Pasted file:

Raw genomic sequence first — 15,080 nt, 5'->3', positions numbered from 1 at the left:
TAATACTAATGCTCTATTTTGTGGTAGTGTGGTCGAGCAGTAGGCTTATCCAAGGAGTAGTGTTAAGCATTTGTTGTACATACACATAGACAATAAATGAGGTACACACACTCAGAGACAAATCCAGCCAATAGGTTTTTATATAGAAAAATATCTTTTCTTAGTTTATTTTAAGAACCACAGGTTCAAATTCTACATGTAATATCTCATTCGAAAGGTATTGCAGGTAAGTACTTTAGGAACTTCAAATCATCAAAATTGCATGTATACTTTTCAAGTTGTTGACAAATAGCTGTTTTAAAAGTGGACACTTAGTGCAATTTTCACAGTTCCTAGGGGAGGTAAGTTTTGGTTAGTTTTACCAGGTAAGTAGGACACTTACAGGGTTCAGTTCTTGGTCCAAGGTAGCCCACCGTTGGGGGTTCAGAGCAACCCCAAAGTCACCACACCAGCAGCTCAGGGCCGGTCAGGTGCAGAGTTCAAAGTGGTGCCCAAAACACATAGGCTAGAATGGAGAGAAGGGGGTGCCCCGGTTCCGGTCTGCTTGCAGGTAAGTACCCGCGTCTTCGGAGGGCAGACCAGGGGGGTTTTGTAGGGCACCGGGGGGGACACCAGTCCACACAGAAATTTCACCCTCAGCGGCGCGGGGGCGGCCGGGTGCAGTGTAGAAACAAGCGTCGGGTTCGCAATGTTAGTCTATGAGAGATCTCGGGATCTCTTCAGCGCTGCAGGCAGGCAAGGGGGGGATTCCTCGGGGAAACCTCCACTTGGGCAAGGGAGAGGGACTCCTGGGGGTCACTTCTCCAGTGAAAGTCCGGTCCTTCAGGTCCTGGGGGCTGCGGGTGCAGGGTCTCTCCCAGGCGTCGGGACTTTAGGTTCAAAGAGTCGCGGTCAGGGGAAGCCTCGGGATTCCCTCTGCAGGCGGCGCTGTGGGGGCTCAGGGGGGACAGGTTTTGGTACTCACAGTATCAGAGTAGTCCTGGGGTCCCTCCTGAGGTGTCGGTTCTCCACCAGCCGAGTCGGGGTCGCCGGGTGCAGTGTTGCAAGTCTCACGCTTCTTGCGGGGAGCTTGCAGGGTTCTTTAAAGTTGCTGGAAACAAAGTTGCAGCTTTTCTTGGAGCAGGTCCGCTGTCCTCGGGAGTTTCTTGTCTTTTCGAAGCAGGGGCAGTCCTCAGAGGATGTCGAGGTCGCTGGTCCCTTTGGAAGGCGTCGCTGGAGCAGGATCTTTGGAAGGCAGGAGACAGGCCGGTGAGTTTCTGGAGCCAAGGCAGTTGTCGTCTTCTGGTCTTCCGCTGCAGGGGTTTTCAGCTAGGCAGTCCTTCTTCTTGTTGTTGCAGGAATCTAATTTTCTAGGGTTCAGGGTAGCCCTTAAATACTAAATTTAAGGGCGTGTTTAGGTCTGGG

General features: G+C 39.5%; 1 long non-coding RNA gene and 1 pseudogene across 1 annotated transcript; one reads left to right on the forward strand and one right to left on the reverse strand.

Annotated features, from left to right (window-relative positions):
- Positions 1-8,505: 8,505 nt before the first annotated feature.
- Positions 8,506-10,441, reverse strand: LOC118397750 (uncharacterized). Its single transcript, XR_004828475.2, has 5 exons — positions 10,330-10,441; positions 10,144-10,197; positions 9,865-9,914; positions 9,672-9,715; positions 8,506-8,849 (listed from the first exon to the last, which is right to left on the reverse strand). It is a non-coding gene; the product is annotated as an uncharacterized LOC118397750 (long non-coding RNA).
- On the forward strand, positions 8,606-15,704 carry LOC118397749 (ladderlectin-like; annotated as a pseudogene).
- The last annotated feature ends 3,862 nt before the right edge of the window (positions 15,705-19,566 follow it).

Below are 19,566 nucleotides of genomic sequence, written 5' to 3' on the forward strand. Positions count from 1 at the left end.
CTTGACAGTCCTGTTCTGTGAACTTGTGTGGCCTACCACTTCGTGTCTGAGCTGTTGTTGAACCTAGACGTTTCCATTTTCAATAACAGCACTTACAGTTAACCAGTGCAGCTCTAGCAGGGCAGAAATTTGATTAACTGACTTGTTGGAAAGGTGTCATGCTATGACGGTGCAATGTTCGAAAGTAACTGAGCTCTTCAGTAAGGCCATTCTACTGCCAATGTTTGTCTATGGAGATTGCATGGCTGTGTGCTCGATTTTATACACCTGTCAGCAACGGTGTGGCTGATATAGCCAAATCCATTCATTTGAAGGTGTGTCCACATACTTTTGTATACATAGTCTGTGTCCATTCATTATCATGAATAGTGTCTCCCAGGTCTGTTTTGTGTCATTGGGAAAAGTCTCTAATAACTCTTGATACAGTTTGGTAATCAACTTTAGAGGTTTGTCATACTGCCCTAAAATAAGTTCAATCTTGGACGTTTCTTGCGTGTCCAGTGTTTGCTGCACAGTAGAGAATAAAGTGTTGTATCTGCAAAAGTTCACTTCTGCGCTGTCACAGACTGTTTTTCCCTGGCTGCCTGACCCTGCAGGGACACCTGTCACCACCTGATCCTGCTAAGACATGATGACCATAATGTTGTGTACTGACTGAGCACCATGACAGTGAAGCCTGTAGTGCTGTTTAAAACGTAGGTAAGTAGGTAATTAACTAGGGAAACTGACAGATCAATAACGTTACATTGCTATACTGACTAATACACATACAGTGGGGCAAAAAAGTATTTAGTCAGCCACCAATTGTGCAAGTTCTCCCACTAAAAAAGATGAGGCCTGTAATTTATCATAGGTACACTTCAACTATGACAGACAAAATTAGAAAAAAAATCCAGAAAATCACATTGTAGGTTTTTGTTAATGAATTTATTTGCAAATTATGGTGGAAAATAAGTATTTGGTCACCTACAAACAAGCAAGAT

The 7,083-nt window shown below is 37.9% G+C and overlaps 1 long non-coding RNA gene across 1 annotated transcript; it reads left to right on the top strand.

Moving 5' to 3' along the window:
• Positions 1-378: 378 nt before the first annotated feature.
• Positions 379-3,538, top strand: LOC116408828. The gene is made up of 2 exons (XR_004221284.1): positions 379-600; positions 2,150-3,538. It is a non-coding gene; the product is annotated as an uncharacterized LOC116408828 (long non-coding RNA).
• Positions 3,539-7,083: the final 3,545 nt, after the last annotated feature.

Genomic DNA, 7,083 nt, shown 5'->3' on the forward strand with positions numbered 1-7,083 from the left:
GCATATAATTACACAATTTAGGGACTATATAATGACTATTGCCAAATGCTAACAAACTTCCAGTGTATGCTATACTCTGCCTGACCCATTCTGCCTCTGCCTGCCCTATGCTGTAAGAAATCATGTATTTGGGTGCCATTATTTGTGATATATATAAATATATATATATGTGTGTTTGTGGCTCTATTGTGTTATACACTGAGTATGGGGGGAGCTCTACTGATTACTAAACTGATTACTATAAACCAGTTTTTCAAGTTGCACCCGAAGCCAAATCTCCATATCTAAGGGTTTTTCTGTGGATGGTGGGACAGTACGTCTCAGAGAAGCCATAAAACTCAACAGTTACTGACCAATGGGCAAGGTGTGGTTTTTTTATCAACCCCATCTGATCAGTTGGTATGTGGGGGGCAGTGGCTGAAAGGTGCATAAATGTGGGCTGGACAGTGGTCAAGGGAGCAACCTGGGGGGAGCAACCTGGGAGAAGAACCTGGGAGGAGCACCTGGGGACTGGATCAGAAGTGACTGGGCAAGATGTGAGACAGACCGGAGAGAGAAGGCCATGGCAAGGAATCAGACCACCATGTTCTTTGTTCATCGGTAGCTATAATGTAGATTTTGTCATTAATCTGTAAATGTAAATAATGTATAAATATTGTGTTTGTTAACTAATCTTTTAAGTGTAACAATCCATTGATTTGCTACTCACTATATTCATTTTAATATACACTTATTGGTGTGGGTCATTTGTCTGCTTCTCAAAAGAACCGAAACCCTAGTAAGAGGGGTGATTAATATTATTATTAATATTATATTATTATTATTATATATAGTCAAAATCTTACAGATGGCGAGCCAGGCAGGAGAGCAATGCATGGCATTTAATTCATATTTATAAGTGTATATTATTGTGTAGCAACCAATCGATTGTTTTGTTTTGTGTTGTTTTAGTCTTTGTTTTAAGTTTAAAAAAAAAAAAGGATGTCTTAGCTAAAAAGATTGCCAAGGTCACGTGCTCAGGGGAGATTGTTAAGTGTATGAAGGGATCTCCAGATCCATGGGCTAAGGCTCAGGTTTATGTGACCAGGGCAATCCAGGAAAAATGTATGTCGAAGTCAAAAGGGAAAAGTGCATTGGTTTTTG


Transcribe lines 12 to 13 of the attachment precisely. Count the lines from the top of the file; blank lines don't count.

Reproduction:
Moving 5' to 3' along the window:
• Positions 1-378: 378 nt before the first annotated feature.